At the Y-12 nuclear weapons plant, even success is shrouded in secrecy.

Y-12-DismantlementAt the Y-12 nuclear weapons plant, even success is shrouded in secrecy.

According to plant officials, Y-12 last year dismantled more weapon parts than at any time in the past quarter-century. Because of classification rules, however, they can’t say how many parts were dismantled or provide even a ballpark estimate of how big a backlog of Cold War bomb components is still waiting to be taken apart.

That’s the way it is at the Oak Ridge plant, known officially as the Y-12 National Security Complex.

Despite the limitations, senior officials are willing – even eager – to talk about the post-Cold War dismantlement program that’s taken on added momentum in the Obama administration.

“I think what we do makes our nation safe and more secure because we disposition the components that could be used against us if someone were able to – somehow or another, God forbid – gain access to them,” said Brian Gullett, the dismantlement program manager with B&W Y-12, the contractor that manages the government plant.

Describing Y-12’s work beyond the superficial is a challenge. Almost any information that pertains to the design or construction of nuclear weapons is classified and off-limits.

During a recent interview with Gullett and Bill Reis, a vice president who oversees Y-12’s defense programs, two classification officers were in the room making rulings on what could and could not be said in response to questions about the weapons work.

Generally speaking, Y-12 workers today are dismantling the same parts that the Oak Ridge plant manufactured years ago when the United States was in an arms race with the Soviet Union.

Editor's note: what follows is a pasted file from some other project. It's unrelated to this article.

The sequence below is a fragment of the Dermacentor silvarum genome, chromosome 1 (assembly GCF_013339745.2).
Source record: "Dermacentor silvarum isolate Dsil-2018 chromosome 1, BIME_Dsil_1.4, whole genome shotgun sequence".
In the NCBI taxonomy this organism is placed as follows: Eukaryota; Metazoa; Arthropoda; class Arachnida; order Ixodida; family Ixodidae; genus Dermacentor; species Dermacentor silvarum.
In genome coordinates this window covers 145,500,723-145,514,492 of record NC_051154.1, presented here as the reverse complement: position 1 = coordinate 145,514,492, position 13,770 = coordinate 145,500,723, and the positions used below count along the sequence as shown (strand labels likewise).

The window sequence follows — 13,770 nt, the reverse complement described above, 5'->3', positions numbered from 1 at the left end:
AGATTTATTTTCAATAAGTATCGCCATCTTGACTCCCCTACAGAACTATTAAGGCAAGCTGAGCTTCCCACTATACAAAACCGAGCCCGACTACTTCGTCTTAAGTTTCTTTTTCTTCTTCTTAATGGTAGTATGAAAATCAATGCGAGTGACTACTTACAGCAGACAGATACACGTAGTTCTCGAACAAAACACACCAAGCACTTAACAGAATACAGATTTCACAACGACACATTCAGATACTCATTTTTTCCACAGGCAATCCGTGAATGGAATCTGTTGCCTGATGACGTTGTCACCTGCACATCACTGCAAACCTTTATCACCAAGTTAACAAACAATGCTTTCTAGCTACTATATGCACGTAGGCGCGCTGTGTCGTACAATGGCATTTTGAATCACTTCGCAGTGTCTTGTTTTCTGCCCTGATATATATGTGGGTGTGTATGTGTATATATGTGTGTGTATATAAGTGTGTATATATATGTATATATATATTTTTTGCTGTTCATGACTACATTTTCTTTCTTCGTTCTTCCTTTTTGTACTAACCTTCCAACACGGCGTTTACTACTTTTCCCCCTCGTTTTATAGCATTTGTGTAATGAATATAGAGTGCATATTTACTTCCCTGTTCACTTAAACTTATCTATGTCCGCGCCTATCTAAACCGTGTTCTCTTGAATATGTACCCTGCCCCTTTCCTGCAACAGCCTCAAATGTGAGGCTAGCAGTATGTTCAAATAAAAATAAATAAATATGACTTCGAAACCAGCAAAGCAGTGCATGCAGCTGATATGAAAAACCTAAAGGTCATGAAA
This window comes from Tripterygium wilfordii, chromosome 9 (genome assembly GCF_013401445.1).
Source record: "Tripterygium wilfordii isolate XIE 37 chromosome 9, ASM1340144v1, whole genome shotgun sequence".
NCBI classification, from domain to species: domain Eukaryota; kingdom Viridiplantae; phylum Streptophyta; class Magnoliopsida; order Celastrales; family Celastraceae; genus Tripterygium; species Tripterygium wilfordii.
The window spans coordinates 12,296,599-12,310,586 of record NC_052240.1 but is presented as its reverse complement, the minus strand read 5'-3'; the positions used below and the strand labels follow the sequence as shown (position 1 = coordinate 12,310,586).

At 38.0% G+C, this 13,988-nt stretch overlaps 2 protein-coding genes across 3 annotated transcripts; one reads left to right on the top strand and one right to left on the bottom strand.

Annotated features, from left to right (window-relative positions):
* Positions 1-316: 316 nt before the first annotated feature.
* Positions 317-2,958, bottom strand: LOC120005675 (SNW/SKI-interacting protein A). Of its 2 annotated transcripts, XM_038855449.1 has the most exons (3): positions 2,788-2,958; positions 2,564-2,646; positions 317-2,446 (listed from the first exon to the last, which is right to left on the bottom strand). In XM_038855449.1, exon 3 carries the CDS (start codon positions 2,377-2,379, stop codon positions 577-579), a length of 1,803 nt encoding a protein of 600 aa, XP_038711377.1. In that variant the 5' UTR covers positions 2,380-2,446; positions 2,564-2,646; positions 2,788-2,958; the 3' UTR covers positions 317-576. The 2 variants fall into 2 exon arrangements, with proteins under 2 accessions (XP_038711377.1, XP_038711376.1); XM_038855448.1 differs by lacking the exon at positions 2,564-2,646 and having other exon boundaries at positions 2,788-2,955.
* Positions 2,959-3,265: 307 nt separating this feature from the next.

Those subassemblies include the second stage of thermonuclear weapons – so-called secondaries – made of highly enriched uranium, lithium compounds and other materials.

Even though the total number of dismantlements at Y-12 will dip slightly in 2010, Reis said, the accelerated work rate remains in effect and will continue for at least another decade.

Y-12 receives parts from the Pantex Plant in Amarillo, Texas, where the initial disassembly takes place after nuclear warheads and bombs are retired from the U.S. arsenal. Government couriers deliver the parts to Oak Ridge in secure trucks used exclusively for the transportation of nuclear weapons and special nuclear materials.

“Sometimes they come in drums – different size drums – and sometimes when they don’t fit in drums, they come on dollies. Typically, the bombs they come on dollies because they’re usually bigger. Not always true, but typically true,” Reis said.

The nuclear cargo is unloaded at Y-12’s Highly Enriched Uranium Materials Facility, a fortress-like storehouse that was completed last year at a cost of $549 million. The weapon parts are stored there until its time for dismantlement. Then they’re transported via truck from the storage center to the main assembly/disassembly facility, Beta-2E, which is about a quarter-mile away. Both facilities are in the plant’s highest-security zone, which is known simply as the Protected Area.

The overall dismantlement strategy is to take bomb components and use various techniques to break them apart and make them smaller. In the process, workers sort materials according to those to be recycled for reuse or storage at Y-12 and those to be shipped off-site for disposal or other uses.

“Each disassembly is sort of its own unique situation,” Reis said. “We have to go through a very thoughtful process of how to best take these apart, and we’ve learned how to do that.”

Click here to read the full article.

Source: Frank Munger | Knoxville News Sentinel
Photo: B&W Y-12